"The pagan nations made statues or images to represent the powers they worshiped. Most of these idols were in the form of animals or human beings. But sometimes the idols represented celestial powers, like the sun, moon, and stars; forces of nature, like the sea and the rain; or life forces, like death and truth…

"In time an elaborate system of beliefs in such natural forces was developed into mythology. Each civilization and culture had its own mythological structure, but the structures were often quite similar. The names of the gods may have been different, but their functions and actions were often the same. The most prominent myth to cross cultural lines was that of the fertility cycle. Many pagan cultures believed that the god of fertility died each year during the winter but was reborn each year in the spring. The details differed among cultures, but the main idea was the same" (Nelson's New Illustrated Bible Dictionary, 1995, "Gods, Pagan," p. 508).

In pagan mythology the sun represented life. The sun supposedly died around the winter solstice, the shortest day of the year. Complementing the rebirth of the sun were spring fertility rites, whose surviving symbols thread their way throughout Easter celebrations.

In addition to rabbits and eggs, another popular Easter custom had pre-Christian origins: "Also popular among Europeans and Americans on Easter is ham, because the pig was considered a symbol of luck in pre-Christian European culture" (The Encyclopedia of Religion, 1987, p. 558, "Easter").

God isn't pleased with mixing pagan practices with true worship

It's easy to see and prove the pagan and unchristian origins of the traditions associated with Easter. The question is why Christians should care whether Easter is pagan in origin. A popular opinion is that as long as the day is kept in honor of Jesus and His resurrection, it trumps any past pagan associations. Is this true?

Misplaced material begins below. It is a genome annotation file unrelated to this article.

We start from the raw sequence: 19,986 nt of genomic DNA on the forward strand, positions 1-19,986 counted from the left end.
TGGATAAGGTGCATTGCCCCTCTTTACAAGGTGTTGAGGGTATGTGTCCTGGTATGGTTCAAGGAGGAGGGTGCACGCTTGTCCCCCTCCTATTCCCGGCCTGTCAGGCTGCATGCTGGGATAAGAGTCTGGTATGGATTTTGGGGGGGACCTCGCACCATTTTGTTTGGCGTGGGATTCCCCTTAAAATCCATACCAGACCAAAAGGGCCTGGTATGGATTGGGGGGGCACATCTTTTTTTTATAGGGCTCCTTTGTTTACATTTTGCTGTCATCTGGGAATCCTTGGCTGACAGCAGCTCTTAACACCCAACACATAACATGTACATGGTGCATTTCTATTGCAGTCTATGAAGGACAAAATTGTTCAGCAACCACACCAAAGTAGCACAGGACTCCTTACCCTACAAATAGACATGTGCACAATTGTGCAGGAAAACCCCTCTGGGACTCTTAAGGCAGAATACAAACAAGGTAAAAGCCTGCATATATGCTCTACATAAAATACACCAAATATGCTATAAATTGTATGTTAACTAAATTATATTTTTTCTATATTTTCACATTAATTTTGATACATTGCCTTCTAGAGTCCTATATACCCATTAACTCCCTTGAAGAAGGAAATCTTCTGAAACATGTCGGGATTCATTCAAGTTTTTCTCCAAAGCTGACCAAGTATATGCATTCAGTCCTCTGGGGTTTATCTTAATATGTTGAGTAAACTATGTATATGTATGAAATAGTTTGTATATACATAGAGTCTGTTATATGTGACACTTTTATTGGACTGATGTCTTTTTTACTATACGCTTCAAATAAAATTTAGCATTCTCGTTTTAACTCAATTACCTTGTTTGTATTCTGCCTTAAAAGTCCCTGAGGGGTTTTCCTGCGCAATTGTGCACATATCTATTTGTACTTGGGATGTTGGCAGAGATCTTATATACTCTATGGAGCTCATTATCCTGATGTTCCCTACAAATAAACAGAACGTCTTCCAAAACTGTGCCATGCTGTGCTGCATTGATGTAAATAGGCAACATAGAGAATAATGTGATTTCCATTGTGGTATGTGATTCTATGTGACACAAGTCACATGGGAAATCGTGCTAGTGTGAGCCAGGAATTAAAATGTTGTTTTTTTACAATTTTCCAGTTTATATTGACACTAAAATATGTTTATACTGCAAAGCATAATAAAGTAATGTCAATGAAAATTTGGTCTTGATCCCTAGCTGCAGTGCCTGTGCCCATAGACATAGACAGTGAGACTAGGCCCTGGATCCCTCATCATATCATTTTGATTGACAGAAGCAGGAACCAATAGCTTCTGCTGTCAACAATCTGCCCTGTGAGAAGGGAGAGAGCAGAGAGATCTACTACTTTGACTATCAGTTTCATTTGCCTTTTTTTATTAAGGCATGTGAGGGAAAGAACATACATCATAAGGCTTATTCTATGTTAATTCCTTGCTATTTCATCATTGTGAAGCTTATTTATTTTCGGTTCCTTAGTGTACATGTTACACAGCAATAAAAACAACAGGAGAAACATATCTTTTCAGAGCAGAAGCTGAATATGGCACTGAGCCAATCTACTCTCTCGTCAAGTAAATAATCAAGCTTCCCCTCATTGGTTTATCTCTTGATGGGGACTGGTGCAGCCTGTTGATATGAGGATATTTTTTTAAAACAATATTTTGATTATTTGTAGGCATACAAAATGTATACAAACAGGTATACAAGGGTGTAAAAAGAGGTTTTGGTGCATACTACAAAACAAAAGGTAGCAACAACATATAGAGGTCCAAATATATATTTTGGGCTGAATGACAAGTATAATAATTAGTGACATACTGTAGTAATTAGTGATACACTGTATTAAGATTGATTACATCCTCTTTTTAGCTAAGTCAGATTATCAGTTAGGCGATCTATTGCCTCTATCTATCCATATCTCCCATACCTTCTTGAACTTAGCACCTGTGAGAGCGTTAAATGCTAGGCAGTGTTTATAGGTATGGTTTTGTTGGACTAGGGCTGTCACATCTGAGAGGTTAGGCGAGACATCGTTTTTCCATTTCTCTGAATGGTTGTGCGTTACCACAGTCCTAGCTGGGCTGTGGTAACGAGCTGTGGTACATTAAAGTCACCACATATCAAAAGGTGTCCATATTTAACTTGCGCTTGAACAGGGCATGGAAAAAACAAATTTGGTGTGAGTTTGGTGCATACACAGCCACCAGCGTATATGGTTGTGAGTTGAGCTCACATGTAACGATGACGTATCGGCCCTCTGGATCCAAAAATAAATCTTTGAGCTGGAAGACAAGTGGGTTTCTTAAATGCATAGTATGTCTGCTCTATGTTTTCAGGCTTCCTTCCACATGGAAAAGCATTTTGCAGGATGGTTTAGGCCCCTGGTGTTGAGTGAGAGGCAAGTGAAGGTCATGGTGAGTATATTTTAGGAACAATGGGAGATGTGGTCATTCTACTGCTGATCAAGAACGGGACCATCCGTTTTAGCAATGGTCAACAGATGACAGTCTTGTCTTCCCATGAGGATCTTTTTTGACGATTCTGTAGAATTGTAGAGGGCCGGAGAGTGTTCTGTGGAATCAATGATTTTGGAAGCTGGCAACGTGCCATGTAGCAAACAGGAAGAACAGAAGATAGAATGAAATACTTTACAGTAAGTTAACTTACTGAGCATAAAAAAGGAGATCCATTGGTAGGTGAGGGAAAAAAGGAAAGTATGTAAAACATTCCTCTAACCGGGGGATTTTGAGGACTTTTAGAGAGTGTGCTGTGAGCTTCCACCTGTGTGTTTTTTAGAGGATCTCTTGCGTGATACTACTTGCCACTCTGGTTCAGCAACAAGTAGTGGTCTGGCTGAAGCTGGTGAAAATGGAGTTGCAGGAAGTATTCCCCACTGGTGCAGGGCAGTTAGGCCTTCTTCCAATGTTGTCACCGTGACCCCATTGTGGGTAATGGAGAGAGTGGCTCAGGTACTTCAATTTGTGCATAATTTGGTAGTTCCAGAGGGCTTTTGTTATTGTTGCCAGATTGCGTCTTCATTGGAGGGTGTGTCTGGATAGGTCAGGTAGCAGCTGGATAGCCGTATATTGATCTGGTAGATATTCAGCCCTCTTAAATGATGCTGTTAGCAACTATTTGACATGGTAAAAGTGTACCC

God inspired the prophet Jeremiah to take Israel to task for their mixture of true religion and pagan practices. "Do not learn the way of the Gentiles; do not be dismayed at the signs of heaven, for the Gentiles are dismayed at them. For the customs of the peoples are futile…" (Jeremiah 10:2-3).

This echoed God's command to Israel when they entered the Promised Land: "The Lord your God will cut off before you the nations you are about to invade and dispossess. But when you have driven them out and settled in their land, and after they have been destroyed before you, be careful not to be ensnared by inquiring about their gods, saying, 'How do these nations serve their gods? We will do the same.' You must not worship the Lord your God in their way, because in worshiping their gods, they do all kinds of detestable things the Lord hates" (Deuteronomy 12:29-31, New International Version).

When you consider the unchristian and unbiblical pagan origins of Easter traditions and remember God's command to not be involved in the ways that other religions worship their gods, it becomes clear that God isn't pleased with such customs in worshiping His Son and commemorating Jesus' resurrection.

The second reason Easter isn't a proper way to worship Jesus and remember His resurrection is that it entirely obscures the facts of His life, death and resurrection. When you celebrate Easter, you're allowing yourself to be removed from the Passover.